Stringer Bell is incapable of going legit.
posted by cyclopticgaze at 10:29 AM on February 28, 2009


(did the city ever even experience an urban renewal in the last 10 years?)

It did. Not a dramatic one, but then it was spared the worst of the subsequent crash.
posted by ChurchHatesTucker at 10:30 AM on February 28, 2009


“The pressure was primarily on science to produce the evidence basis on HAT—the pressure is now on politics to use the evidence generated in the interest of reduced harms and costs related to the problem of heroin addiction”.

That's right. One of the problems here politically is that heroin addiction puts you in a criminal class automatically, but Rush Limbaugh can come clean about his oxycodone problem and that's that, though it's really the same addiction. Even if you're using opioids for pain management, you still have to taper off. Maintenance is just an extension of the same idea, that the dependence on the drug is not in itself that harmful if done under medical supervision with clean supply, and if a person can be weaned off the drug gradually. Public health policy should be directed to workable solutions, but there is a strong social sentiment against addicts, particularly of illegal substances, whether it's more harmful or not than the legal substances already available.
posted by krinklyfig at 10:34 AM on February 28, 2009


"Given how poorly Baltimore was run from a city government perspective even in boom times (did the city ever even experience an urban renewal in the last 10 years?), probably the last thing on the priority list of the Baltimore City Council is a heroin program, now that the economic shit has hit the fan nationwide. No?"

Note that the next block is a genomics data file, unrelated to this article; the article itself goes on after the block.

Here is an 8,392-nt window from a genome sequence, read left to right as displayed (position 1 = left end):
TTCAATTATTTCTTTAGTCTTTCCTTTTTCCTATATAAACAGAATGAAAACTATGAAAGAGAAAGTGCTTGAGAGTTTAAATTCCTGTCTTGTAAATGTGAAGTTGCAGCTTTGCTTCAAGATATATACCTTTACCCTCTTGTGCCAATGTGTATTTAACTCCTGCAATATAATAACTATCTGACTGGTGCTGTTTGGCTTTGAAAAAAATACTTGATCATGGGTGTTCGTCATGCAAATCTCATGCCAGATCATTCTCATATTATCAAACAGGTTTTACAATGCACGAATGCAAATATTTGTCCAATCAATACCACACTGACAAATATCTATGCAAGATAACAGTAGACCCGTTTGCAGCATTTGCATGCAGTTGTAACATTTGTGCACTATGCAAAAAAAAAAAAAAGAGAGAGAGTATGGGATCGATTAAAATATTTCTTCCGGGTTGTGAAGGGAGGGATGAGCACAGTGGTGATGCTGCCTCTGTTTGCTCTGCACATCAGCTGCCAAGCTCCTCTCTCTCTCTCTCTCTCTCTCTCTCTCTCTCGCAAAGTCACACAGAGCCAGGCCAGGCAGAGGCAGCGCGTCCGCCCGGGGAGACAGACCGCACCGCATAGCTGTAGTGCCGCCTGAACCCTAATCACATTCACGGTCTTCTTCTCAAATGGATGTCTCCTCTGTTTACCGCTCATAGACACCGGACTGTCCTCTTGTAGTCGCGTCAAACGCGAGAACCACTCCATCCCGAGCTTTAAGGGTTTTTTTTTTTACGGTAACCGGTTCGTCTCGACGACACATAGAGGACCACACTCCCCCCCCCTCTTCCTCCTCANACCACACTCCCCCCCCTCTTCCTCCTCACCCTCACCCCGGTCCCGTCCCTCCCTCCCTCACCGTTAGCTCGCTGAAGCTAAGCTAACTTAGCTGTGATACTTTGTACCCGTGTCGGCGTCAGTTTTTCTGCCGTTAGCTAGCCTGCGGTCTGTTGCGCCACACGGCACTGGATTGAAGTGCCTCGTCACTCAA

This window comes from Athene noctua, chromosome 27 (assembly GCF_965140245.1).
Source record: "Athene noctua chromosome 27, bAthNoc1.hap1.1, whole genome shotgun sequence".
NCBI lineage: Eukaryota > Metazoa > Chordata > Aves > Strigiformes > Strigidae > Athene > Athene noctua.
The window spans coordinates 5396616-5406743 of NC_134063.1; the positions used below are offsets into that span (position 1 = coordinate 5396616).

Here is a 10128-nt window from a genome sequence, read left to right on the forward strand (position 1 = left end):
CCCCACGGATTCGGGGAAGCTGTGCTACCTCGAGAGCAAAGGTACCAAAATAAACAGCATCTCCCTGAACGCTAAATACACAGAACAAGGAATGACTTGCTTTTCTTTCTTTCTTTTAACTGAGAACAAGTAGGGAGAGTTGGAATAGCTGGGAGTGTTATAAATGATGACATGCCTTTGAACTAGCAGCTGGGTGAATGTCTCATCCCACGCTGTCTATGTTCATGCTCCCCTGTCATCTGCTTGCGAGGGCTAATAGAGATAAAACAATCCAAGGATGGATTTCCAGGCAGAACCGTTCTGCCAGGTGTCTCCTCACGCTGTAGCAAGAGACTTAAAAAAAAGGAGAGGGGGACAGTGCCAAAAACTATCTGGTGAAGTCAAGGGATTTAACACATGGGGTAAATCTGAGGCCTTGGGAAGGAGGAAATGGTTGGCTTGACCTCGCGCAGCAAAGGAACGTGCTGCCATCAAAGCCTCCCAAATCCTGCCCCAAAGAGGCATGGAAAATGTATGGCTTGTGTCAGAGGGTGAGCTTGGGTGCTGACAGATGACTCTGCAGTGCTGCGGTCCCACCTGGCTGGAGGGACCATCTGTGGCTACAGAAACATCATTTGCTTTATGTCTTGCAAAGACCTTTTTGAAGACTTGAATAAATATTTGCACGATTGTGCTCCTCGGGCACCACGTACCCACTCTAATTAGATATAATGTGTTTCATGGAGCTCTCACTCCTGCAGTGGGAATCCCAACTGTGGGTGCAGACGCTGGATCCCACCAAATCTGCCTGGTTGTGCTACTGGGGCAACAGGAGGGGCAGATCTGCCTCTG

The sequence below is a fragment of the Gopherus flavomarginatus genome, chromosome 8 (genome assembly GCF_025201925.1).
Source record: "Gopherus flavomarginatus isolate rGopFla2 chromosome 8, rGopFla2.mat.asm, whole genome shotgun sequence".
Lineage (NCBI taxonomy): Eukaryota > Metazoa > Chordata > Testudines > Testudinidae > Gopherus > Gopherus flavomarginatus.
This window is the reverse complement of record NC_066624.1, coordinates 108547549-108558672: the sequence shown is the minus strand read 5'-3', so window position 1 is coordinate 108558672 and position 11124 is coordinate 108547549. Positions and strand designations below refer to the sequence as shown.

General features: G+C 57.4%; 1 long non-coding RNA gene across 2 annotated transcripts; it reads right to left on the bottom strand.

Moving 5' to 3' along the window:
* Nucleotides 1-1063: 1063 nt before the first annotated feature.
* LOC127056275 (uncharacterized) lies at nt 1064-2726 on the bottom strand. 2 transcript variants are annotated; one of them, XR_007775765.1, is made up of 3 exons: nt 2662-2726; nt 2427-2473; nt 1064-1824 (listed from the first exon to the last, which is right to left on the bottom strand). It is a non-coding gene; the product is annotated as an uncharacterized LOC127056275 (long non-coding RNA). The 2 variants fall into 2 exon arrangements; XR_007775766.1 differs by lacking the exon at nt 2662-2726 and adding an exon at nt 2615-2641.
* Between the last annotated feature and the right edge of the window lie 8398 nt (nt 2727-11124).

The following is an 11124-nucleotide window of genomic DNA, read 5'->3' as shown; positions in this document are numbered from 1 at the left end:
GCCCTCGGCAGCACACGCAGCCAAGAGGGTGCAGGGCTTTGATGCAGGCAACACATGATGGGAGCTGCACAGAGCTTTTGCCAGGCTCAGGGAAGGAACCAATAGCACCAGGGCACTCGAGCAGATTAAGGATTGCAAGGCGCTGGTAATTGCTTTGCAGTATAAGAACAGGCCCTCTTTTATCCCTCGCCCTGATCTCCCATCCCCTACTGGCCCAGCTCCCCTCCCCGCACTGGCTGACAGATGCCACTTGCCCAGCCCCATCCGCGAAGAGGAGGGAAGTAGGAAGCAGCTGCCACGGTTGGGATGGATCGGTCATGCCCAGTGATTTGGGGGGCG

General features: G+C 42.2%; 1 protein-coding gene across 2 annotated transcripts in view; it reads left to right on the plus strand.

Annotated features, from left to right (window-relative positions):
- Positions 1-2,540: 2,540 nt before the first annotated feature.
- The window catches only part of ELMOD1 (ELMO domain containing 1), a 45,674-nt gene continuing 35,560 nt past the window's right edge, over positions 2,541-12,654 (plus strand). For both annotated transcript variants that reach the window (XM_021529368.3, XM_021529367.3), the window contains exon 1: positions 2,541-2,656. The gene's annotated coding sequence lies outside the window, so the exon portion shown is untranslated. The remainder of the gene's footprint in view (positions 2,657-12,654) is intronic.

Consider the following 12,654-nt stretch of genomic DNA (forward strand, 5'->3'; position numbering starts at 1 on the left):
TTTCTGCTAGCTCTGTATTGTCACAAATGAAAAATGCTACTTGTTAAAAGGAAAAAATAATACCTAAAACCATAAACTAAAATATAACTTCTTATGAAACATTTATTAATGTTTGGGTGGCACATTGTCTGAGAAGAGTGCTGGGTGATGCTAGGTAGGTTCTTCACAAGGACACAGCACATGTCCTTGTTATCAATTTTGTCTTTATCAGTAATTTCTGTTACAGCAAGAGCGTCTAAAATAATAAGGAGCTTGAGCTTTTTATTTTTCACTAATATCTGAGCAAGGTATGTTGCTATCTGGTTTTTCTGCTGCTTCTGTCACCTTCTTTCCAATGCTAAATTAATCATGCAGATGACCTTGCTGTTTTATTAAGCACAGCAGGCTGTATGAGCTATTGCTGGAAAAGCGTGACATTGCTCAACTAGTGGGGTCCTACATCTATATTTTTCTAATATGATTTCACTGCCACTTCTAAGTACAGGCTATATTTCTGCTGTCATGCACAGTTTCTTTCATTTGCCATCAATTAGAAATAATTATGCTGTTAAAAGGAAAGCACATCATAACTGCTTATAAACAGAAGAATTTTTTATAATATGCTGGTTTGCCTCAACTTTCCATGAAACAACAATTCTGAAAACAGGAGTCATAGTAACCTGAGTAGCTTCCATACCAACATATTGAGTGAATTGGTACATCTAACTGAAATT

Perhaps, but then what does that say for a country like Iran, which is facing much more serious heroin addiction problems right now? Do we just throw good ideas out the window because the problems might be difficult to face?
posted by krinklyfig at 10:37 AM on February 28, 2009


Somewhere, Bunny Colvin is laughing his ass off...
posted by nonliteral at 11:28 AM on February 28, 2009


I could see drug policy shifting from two ends. The California medical marijuana angle expanding under a more hands-off Federal approach, with the facts on the ground of a large producer, distribution and user base forcing policy to catch up with reality:
http://www.newyorker.com/reporting/2008/07/28/080728fa_fact_samuels

And then the other angle of a more progressive urban response to violent hard drug distribution enterprises. At some point municipalities will figure out that it's better to tax and legitimize the huge black and gray market economies that are going on under their noses, rather than going throgh the motions of the drug war.